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DNA test leads police to cold-case murder arrest


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Published on: Tuesday, July 02, 2013

By Jim Davis

After 31 years, Prince George’s County Police Department arrested a suspect for a Laurel homicide.

Stefanie Sue Watson, 27, of Laurel, worked as a receptionist at Laurel-Beltsville Hospital in 1982.

On July 22, 1982, Watson left work and never returned.

A co-worker had last seen Watson at a bank near the hospital. That co-worker was the last person to see Watson alive. She never made it to work, and the next day her cousin filed a missing persons report with Laurel Police Department.

After several days, Laurel police officers located Watson’s 1981 Chevy Chevette in a parking lot just a few blocks from her home. Officers on the scene said the inside of the car was soaked with blood.

About a month after Watson’s car was found, an individual reported seeing a man, wearing a yellow glove, driving to the end of Larchdale Road, getting out of his car and discarding something into the woods near a swimming pool.

Laurel police located Watson’s dismembered remains in those woods.

As the days, weeks, months and years went by, there were no leads in the homicide investigation.

Then, on June 25, Sgt. Richard Fulginiti of the homicide cold case unit announced the arrest of John Ernest Walsh, 69, of Savage.

Fulginiti said Walsh was sentenced to serve more than 70 years in prison for a 1969 rape, but he only served eight years.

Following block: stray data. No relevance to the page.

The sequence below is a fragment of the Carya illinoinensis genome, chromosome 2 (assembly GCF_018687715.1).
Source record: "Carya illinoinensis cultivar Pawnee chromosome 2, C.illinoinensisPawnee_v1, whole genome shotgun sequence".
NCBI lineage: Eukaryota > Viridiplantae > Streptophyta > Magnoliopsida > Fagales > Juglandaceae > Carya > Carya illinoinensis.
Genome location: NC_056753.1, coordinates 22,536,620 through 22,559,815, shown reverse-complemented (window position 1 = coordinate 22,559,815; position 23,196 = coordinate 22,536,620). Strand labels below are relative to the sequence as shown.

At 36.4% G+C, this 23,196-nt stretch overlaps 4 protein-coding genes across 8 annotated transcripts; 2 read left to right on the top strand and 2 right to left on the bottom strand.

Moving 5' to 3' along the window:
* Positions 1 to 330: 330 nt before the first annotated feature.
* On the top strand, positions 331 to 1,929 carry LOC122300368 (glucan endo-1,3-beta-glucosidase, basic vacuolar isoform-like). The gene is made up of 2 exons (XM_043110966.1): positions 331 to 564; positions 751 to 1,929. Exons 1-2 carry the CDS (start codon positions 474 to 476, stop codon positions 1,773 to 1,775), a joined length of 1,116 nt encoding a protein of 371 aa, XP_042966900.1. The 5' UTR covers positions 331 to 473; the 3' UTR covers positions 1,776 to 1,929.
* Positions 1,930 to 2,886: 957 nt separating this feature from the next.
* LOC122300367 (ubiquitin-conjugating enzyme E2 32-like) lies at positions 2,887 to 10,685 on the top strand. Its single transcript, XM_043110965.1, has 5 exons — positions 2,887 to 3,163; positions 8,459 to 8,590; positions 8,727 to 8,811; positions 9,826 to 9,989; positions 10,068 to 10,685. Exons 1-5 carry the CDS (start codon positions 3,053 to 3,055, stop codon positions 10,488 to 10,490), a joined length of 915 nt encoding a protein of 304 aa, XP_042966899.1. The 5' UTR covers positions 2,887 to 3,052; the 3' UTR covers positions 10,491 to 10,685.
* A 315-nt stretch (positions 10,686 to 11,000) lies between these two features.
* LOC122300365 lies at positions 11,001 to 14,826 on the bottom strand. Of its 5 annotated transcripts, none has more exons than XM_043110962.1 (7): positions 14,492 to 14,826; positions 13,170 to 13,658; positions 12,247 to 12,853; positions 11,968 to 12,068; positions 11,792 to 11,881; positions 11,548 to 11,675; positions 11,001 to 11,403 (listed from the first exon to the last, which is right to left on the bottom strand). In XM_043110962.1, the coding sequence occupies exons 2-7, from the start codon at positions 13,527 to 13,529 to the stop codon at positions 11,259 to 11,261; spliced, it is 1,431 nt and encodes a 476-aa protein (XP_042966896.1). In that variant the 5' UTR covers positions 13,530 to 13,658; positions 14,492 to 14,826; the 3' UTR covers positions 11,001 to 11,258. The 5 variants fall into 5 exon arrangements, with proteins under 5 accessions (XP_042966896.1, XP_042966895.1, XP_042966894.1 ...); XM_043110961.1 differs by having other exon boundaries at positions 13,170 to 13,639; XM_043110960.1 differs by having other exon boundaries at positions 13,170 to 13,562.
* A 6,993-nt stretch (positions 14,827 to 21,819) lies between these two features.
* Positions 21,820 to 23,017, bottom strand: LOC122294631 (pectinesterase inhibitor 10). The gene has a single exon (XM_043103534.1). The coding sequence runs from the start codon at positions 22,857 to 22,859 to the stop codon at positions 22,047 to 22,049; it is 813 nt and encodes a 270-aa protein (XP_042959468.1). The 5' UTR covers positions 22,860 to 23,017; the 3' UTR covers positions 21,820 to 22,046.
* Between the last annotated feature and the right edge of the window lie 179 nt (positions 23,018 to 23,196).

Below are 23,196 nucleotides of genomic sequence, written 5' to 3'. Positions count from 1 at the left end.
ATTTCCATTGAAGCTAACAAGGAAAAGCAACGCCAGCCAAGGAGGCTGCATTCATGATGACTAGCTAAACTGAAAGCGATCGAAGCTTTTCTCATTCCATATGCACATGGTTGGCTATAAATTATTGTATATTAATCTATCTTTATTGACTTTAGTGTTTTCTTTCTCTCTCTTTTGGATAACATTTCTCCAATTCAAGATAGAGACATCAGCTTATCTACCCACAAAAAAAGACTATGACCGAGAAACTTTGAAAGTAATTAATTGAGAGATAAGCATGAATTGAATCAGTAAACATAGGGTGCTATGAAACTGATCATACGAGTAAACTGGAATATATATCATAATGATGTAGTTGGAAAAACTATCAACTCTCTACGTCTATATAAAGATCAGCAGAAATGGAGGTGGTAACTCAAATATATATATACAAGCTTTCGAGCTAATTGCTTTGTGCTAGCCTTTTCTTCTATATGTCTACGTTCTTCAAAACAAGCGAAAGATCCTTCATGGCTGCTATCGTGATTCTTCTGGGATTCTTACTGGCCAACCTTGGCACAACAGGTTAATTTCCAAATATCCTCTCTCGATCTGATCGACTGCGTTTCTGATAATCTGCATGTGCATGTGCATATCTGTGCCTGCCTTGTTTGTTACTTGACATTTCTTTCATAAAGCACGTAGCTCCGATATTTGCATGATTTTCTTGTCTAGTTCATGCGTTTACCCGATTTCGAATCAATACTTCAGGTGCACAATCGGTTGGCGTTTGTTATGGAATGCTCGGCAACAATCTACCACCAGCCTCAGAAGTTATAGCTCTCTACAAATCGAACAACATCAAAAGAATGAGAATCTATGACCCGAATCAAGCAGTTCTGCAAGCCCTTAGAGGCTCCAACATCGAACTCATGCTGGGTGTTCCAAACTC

“When he was originally convicted, he went to Patuxent Institution in Jessup,” Fulginiti said. “At that time, Patuxent Institution did not fall under the category of the Department of Corrections. After eight years of incarceration on a 72-year sentence, he was given work release. Two years after that, in 1980, he was paroled.”

Fulginiti said Walsh violated his parole and went back to prison in 1989, where he has been ever since.

When Walsh was arrested for the second time, his DNA was taken and a match was made linking Walsh to Watson’s homicide, Fulginiti said.

“Evidence was initially sent to the FBI laboratory,” Fulginiti said. “At that time, the only tests that were done and could be done at that time were blood matching, and we knew at that time there were several different blood types.”

DNA testing has progressed since then, and police were able to “conduct a positive test” this year, Fulginiti said.

Walsh, who is in a West Virginia jail, will be charged with first-degree murder and other charges, Fulginiti said.

The motive for the crime has never been established, Fulginiti said.

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